As announced last week, I'm going to be covering NBC's Heroes Reborn weekly, but via the medium of extensive vidcap. Click through to see what happened on "The Needs of the Many"...
Following their car "accident" last week, sulky teen Tommy (Robbie A. Kray) managed to teleport his mother (Krista Bridges) to hospital, although we never do find out who rammed into them.
Luke (Zachary Levi) had a crisis of conscience this week, after wife Joanne (Judith Shekoni) nonchalantly popped a cap in the forehead of the next EVO on their stolen hit list of targets. Luke's change of heart is partly because he's developed super-powers of his own, meaning he's now killing his own kind... and partly because their latest victim had a cute family... but it's mainly because the guy had a beautiful golden labrador that's now lost an owner. Sniff! It snuggled up to his corpse's shoulder and everything. Sniff! Joanne's the absolutely worst. Sniff!
We're back to the frozen wastelands of the north, where Malina (Danika Yarosh) is resurrecting thousands of dead butterflies. But why is there a field of dead butterflies in the Arctic? The very first shot of the miniseries had a butterfly fluttering towards Noah Bennett (Jack Coleman) in Odessa a year ago, so are they some kind of warning? It's all very hazy still, but at least we learned that Malina's invisible mentor is a woman called Farah Nazan (Nazneen Contractor) who appears to own a magic rug.
Like the famous Hiro/Ando double-act before them, Tokyo friends 'Katana Girl' Miko (Kiki Sukezane) and 'internet-famous' gamer Ren Shimosawa (Toru Uchikado) have decided to travel from Japan to America, in order to locate Renautas HQ and rescue Miko's father.
In hospital, Tommy learns that his injured mother needs a blood transplant. Tommy agrees to be the donor, but that's going to flag his EVO status to the authorities when they test it.
Now in Canada, Malina and Farah continue their hazy mission: which now involves growing trees. Save the trees, save the planet? I guess Malina has some kind of control over life and death, or nature itself? Is that why she can manipulate Aurora Borealis?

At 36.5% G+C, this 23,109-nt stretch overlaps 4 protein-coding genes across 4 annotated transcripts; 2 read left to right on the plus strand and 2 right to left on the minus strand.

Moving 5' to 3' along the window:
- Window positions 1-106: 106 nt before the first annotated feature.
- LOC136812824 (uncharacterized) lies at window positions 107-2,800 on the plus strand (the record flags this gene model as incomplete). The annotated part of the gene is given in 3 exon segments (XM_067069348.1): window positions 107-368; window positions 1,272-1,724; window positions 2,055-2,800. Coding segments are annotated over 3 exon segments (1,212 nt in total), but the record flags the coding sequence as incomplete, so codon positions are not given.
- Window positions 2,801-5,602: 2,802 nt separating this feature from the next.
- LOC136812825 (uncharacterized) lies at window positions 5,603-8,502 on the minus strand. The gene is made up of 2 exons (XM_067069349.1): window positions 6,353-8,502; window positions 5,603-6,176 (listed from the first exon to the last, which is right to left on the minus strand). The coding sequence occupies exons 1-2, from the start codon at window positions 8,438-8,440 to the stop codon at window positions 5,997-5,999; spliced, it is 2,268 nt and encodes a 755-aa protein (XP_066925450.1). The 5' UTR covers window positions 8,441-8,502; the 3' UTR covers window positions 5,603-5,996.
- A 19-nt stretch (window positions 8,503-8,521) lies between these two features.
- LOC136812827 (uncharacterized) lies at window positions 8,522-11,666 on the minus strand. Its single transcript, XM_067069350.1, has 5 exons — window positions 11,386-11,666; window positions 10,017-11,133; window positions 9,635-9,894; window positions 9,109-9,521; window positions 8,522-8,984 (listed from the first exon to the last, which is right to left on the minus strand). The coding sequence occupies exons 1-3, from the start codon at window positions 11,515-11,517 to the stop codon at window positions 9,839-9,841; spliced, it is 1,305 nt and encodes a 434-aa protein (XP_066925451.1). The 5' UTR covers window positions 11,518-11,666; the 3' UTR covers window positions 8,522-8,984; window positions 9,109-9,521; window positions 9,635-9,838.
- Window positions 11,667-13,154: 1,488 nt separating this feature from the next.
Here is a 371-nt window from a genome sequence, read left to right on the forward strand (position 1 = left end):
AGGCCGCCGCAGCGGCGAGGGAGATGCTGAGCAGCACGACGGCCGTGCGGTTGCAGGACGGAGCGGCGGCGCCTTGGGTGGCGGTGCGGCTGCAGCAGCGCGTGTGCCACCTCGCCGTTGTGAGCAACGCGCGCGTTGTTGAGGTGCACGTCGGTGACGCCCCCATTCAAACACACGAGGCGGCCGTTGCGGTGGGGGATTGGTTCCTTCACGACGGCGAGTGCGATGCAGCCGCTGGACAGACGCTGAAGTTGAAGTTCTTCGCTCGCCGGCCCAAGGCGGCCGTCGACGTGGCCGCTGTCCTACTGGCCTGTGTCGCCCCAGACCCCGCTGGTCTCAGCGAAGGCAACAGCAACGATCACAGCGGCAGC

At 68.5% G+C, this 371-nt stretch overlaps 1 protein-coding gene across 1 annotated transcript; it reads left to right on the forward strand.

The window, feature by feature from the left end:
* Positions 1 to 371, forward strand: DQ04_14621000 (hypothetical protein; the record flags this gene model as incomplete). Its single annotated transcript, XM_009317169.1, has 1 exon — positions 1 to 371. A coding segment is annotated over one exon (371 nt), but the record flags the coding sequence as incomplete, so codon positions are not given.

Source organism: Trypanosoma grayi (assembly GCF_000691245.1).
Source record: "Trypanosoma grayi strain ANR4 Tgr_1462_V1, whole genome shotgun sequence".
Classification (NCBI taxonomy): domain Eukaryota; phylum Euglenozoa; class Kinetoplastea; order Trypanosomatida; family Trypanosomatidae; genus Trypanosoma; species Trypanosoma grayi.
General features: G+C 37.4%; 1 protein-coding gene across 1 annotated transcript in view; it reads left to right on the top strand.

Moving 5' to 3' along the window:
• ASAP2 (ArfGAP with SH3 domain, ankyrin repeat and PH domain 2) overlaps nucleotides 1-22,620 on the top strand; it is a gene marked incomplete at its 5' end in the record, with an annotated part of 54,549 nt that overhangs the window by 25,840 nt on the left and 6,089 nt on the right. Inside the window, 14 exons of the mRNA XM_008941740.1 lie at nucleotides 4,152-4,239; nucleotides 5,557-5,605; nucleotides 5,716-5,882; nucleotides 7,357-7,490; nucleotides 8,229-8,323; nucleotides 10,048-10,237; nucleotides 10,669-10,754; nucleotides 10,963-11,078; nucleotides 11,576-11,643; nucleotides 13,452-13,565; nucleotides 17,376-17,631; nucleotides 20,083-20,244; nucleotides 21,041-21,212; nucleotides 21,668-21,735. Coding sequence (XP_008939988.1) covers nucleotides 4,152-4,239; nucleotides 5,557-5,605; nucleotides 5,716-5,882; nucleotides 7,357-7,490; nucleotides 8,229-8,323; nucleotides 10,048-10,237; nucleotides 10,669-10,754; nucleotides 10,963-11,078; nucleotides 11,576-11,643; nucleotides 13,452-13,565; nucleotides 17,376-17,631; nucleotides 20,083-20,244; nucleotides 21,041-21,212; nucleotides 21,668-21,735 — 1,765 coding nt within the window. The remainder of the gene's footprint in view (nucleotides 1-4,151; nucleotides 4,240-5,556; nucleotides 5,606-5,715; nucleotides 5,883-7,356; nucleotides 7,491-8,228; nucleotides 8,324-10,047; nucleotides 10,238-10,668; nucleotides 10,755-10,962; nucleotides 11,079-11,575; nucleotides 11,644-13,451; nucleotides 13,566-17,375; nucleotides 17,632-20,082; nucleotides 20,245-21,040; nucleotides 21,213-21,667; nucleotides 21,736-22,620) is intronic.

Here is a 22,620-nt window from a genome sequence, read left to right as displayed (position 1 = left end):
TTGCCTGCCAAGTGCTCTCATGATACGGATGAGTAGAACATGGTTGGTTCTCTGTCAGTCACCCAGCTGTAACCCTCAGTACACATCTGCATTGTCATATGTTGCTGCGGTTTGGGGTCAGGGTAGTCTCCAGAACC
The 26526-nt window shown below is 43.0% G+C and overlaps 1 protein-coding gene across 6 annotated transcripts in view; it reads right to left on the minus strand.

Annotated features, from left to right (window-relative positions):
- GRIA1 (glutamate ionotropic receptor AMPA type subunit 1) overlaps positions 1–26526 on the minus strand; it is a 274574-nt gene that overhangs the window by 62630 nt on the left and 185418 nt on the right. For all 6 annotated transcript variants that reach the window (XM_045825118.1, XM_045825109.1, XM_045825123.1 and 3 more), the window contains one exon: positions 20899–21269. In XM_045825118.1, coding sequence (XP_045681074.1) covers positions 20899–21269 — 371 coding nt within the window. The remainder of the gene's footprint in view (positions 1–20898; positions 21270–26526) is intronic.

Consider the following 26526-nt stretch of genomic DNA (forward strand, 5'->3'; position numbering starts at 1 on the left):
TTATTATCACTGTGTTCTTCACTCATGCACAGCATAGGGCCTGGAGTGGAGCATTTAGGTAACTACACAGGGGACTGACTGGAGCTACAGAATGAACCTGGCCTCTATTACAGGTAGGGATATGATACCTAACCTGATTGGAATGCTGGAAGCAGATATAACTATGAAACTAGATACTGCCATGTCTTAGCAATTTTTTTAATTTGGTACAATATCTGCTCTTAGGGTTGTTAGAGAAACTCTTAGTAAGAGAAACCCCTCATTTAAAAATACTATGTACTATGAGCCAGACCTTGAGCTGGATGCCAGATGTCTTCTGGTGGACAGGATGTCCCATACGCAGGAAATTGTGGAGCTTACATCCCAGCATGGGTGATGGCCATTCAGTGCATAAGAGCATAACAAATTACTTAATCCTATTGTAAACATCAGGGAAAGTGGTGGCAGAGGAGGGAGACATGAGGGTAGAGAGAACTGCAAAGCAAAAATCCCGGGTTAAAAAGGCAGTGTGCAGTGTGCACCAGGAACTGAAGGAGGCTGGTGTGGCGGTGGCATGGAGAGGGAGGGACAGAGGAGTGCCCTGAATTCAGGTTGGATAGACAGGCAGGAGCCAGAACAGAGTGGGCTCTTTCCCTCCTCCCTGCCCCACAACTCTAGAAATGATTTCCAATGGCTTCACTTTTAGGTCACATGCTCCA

Over in L.A, Carlos (Ryan Guzman) makes further inroads to a storyline that's a hybrid of Batman (he considers building an armoured 'El Vengadormobile') and Iron Man (he makes an exoskeleton suit that increases his punching power). Pssst! Carlos. Did you know there's already a superhero called El Vengador? Even the name of your alter-ego isn't original, buddy. I'm finding this strand of the show a chore.
Noah Bennett and Quentin (Henry Zebrowski) made it to Renautas with a plan to stop C.E.O Erica Kravid (Rya Kihlstedt) and her EVO-finding tech E.P.I.C, which involved recruiting her daughter Taylor (Eve Harlow) to bust the vital cog of Molly Walker out of their hands.
On the car ride to their next assassination, Luke confesses he's an EVO to wife Joanne by setting fire to something... but her love for him prevents Luke getting a bullet through the temple. Maybe Joanne does have a heart, even if it's now just a shrivelled husk that only beats once a minute? Or maybe she just realises being married to super-Luke means she'll never have to use a microwave ever again.
Carlos's nephew (who may become the Robin to his Batman?), Jose Gutierrez (Lucius Hoyos), discovered his uncle's secret underground room and leather mask. In scenes that weren't as 50 Shades as it sounds. Still not excited by anything happening in the El Vengasnore subplot, sorry.
Thanks to Taylor and her unlikely ability to stab two muscled guards in the neck with hypodermic needles, while standing right in front of them, Noah and Quentin discover a Renautas chamber full of captured EVOs. They're apparently being harvested for their abilities, meaning Erica Kravid is essentially Reborn's version of the brain-eating/power-thieving Sylar. Molly kills herself with Noah's handgun after awakening, but not before issuing what's perhaps the show's new catchphrase and call to arms: 'forget the past, save the future'. A few straight answers about last year's Odessa disaster and conspiracy would've been more helpful, Mol.
Uh-oh. Erica isn't happy about Noah's security breach; especially because it only happened thanks to her own daughter's disloyalty, and led to the suicide of Molly Walker—which renders their new global E.P.I.C project redundant. Although we're told EVO-finding handheld devices still work at a limited distance, um, somehow. (She also needs to shoot whoever designed her carpet.)
The final sting in the epilogue is that Quentin Frady's missing sister, Phoebe (Aislinn Paul), can apparently create miniature black holes. If that's what that thing was. Might this be the manner in which the world's going to end? It doesn't look very safe.
This wasn't the most thrilling of hours, but I appreciated the story edging into darker territory. The unexpected death of Molly could work in the show's favour because it makes Noah's quest even tougher, but nixing the E.P.I.C project the week after it was introduced seems like a weird decision. The Carlos storyline still feels the weakest, because it doesn't have any obvious connection to anything else right now, but Miko/Ren are running a close second. A mission to save a character we've never met is always going to be a tough sell, and Miko's ability to literally beam inside the video-game EverNow still sits uneasily with me: it's a cool idea, but what are the rules and why is this a beneficial power to have?